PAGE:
The Forncett Hoard
The Honingham Hoard of Iceni coins - courtesy of Norwich Castle Museum
The Forncett Hoard
In the 1st century AD, prior to the Roman invasion, Norfolk was inhabited by a British Celtic tribe called the Iceni. Their king, Prasutagus, is best known as the husband of Boudica. Following the conquest of Britain by the Roman emperor Claudius in AD 43 the Iceni allied with Rome and were consequently allowed to retain their own laws and a degree of independence. Nevertheless there was a significant Roman presence in Norfolk and at least 15 Roman archaeological sites have been documented in Forncett.
In AD 60 King Prasutagus died. The Roman historian Tacitus recorded that the Romans then confiscated the estates of the leading Iceni men and abused both Boudica and her two daughters. The Iceni then rose up in revolt and Boudica led a rebel army against Camulodunum (modern day Colchester). Following a subsequent assault on Verulamium (St. Albans), Boudica's troops were eventually defeated by the Roman centurions and Boudica is said to have taken her life with poison.
Statue of Queen Boudica near Westminster Pier
The rebellion is believed to have led to a major increase in Roman military activity in Norfolk, and this has been linked to the many hoards of coins dating from the Boudican period that have been discovered in south east Norfolk and north Suffolk. One such hoard, found in Honingham in 1954, is shown in the header photograph.
Here in Forncett, it's possible that around this time, a Roman soldier buried a pot containing nearly 400 coins in a field close to the River Tas. In August 1996, fourteen coins, 10 silver Iceni coins and 4 Roman denarii coined under Tiberius, were found by five metal detectorists working in the Tas valley. The following year, on 26th July 1997, an amateur detectorist, 41 year-old Paul Thrower from Long Stratton, unearthed two more silver coins in the Tas valley, in a field owned by David Barnes at Street Farm. Paul was convinced that, as the two coins were stuck together, they probably indicated that there was a much larger hoard nearby. He returned the following day and found the rest of the hoard scattered in a circle 12 inches below the surface, together with the remains of a Roman pot.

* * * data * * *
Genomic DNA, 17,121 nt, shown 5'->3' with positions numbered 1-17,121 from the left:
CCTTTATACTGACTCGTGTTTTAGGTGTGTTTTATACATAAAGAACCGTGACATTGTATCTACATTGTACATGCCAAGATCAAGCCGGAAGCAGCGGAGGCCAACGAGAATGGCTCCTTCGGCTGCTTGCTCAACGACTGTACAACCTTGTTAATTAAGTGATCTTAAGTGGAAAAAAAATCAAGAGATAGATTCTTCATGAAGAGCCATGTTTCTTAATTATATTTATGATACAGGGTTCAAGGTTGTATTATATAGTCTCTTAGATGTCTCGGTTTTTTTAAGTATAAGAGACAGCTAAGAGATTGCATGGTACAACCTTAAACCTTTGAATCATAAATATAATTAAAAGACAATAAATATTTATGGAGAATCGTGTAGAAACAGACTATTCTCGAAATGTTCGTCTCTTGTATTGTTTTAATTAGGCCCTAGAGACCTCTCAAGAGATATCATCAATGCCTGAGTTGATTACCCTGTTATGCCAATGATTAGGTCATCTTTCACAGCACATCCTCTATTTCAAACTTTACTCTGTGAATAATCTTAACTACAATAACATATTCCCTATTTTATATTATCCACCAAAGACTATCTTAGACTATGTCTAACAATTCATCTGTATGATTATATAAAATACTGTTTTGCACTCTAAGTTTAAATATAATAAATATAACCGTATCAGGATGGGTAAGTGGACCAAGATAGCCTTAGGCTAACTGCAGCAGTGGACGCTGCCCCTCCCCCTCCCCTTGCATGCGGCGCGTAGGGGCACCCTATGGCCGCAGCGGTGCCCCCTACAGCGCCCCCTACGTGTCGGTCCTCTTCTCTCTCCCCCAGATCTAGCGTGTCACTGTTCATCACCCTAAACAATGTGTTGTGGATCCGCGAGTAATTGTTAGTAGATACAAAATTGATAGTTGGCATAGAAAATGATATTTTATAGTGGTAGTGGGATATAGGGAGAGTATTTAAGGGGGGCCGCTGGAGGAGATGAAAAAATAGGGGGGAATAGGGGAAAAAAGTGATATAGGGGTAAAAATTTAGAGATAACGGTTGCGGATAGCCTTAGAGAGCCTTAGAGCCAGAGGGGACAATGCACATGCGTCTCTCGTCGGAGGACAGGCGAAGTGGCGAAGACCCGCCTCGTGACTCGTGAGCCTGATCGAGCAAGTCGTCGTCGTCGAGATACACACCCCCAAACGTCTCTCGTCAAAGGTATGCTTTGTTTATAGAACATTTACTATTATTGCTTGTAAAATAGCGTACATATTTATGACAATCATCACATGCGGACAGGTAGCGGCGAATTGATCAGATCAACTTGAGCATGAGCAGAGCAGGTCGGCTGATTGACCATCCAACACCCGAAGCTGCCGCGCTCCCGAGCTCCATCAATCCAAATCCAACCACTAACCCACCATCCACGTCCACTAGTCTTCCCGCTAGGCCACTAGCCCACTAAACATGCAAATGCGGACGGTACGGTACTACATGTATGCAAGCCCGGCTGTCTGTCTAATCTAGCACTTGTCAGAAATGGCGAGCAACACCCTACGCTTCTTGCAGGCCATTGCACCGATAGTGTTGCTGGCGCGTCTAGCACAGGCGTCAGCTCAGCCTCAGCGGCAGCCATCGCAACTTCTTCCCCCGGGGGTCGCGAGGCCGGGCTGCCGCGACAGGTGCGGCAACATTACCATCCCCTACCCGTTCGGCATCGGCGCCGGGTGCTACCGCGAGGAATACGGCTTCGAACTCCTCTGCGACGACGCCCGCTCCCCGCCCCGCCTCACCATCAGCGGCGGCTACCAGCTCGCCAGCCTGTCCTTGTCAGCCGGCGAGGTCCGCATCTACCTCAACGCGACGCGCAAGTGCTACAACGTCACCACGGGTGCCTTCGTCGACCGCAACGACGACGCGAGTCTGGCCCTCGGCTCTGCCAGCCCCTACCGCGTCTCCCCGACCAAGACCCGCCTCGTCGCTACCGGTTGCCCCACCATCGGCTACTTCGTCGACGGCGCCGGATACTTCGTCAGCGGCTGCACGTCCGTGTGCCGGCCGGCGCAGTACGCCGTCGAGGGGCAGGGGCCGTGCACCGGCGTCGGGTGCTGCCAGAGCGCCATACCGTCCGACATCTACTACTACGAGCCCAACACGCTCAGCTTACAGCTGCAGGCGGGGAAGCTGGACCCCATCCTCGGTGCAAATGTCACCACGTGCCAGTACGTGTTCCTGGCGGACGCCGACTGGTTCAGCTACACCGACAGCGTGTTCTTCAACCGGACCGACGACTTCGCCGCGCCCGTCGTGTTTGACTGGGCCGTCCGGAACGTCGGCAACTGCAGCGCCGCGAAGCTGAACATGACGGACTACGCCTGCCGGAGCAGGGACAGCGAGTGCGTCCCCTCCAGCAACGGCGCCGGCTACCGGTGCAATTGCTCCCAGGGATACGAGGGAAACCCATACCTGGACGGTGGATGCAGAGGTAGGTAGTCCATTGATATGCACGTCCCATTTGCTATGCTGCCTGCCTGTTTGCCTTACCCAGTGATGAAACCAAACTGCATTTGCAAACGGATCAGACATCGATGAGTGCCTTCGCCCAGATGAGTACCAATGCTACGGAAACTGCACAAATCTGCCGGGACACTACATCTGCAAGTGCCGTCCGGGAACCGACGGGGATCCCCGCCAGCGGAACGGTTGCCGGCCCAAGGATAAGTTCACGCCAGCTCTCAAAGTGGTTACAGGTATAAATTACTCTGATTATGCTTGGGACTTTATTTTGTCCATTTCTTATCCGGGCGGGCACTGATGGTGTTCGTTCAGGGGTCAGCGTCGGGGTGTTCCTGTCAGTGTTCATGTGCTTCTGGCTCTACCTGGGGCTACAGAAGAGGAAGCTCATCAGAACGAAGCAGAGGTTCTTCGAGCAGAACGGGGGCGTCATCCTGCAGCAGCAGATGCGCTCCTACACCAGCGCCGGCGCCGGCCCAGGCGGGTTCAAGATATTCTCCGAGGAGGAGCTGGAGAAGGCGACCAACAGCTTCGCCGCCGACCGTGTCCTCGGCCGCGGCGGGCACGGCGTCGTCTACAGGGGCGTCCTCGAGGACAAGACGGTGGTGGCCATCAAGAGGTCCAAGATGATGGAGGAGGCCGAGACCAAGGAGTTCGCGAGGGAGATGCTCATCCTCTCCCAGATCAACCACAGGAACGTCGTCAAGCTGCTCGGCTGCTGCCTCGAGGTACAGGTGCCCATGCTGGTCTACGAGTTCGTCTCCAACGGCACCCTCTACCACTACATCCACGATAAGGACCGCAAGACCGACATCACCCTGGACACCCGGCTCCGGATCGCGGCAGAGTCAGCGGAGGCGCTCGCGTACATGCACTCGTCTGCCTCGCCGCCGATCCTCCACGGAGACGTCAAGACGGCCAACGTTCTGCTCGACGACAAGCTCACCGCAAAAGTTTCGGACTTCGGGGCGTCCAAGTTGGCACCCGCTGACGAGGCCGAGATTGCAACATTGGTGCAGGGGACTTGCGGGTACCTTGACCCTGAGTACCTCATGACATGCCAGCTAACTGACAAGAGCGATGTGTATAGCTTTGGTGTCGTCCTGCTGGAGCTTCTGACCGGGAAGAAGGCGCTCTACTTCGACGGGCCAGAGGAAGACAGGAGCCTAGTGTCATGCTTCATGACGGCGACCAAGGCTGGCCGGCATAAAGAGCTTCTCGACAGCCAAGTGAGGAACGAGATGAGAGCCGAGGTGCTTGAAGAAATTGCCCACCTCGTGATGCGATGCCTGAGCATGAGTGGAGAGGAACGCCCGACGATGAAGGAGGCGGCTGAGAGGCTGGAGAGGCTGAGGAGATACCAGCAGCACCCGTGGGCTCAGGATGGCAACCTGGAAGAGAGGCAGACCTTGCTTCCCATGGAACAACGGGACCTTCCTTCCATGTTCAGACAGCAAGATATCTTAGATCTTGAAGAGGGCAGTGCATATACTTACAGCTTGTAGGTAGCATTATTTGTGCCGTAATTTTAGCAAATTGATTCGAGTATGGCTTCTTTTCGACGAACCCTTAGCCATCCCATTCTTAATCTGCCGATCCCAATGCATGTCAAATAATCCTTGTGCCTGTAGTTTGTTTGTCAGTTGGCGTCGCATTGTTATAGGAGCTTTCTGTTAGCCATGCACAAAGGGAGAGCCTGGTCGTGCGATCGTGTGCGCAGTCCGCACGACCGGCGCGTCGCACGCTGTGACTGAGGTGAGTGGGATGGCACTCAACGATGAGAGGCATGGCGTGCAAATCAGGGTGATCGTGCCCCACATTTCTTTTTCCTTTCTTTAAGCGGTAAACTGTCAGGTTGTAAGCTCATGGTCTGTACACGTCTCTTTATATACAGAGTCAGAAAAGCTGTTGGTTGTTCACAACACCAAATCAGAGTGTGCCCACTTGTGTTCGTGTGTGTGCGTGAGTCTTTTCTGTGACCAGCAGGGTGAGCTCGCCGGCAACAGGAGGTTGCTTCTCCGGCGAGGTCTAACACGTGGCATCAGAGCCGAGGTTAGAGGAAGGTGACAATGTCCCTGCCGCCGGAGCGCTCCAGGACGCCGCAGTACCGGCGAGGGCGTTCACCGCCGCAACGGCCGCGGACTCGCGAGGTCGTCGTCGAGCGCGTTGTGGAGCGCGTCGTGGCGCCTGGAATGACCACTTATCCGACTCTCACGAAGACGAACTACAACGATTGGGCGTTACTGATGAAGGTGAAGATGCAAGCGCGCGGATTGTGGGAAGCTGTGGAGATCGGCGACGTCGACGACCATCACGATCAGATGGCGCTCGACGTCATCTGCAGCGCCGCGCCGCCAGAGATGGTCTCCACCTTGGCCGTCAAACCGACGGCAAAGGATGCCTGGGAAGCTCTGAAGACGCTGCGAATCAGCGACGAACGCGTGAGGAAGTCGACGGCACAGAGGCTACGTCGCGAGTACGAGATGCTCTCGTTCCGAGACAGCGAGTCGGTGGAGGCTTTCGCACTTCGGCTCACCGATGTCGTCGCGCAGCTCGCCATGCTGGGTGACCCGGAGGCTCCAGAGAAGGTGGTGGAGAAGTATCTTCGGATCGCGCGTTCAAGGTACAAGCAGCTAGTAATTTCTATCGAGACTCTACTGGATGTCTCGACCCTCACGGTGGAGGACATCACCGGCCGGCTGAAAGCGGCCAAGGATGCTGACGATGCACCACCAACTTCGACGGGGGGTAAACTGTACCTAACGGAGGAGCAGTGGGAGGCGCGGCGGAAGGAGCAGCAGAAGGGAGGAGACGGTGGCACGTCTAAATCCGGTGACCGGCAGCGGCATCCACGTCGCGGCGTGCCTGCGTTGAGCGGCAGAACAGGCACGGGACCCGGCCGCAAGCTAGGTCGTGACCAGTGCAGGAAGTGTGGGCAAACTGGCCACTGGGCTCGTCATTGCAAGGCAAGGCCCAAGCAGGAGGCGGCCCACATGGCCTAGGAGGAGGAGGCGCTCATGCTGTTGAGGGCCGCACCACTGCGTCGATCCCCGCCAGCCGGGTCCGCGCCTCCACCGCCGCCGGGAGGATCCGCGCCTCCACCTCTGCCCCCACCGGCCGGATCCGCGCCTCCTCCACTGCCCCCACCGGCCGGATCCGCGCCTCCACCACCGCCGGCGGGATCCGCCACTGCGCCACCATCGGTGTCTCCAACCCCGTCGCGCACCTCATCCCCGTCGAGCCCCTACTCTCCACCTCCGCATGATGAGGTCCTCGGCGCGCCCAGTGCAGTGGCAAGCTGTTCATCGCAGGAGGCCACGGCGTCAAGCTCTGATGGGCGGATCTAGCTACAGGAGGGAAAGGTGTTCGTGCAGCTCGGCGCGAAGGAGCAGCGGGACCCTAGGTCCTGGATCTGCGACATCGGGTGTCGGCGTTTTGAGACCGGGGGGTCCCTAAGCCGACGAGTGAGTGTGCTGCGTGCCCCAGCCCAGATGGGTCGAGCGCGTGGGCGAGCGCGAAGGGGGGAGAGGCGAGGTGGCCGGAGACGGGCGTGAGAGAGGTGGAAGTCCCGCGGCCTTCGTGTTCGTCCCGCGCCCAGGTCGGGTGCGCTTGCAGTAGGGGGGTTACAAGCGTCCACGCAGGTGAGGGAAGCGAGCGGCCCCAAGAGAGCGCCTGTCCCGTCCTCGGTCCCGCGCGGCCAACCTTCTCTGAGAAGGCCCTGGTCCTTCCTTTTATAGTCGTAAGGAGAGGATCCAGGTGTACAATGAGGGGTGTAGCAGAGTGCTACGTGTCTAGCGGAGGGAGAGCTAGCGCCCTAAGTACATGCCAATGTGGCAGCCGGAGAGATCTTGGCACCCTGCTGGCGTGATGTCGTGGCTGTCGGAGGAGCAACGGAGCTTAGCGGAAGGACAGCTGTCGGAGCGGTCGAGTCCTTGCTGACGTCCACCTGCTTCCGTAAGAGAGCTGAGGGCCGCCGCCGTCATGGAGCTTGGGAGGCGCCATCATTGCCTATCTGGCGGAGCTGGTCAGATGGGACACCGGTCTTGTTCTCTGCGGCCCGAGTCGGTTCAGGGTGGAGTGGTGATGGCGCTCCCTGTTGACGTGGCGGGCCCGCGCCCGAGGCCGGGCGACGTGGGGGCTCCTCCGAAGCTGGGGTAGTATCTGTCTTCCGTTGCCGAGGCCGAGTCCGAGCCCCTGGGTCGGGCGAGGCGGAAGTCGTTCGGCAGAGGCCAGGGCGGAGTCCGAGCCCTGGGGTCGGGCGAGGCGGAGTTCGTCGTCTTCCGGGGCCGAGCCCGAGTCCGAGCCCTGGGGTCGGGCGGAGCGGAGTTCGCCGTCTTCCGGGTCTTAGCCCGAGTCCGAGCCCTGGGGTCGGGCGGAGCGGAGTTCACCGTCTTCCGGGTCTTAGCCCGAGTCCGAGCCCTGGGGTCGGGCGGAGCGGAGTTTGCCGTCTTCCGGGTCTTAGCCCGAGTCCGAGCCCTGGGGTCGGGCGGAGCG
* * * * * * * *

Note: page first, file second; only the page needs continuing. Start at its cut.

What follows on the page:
Examples of coins from the Forncett Hoard
In total the hoard contained 336 silver Iceni coins, of six different patterns, thought to have been cast between AD 5 and AD 50. These Iceni silver coins typically had a variety of designs on the obverse but invariably showed a horse on the reverse. They are quite small, around 1cm in diameter and weighing about 1 gram. The hoard also contained 45 silver Roman denarii. Of these, twenty-three dated from the period 128-42 BC and nine coins were dated 32-31 BC. Seven were coined under the emperor Augustus between 27 BC and AD 14, and six were coined under the emperor Tiberius between AD 14 and AD 37.
The coins were taken by Paul Thrower and David Barnes to the Castle Museum in Norwich and in October 1997, at an inquest held in Diss, the jury returned a unanimous verdict that the hoard should be declared treasure trove.
Some of the coins from the Forncett Hoard are now held by the British Museum, Wymondham Heritage Society, and Diss Museum. Others are now in private ownership. Paul Thrower was a close friend of History Group member, Alan Womack, and Paul kindly gave one of the Iceni coins to the Group where it was adopted as the History Group logo.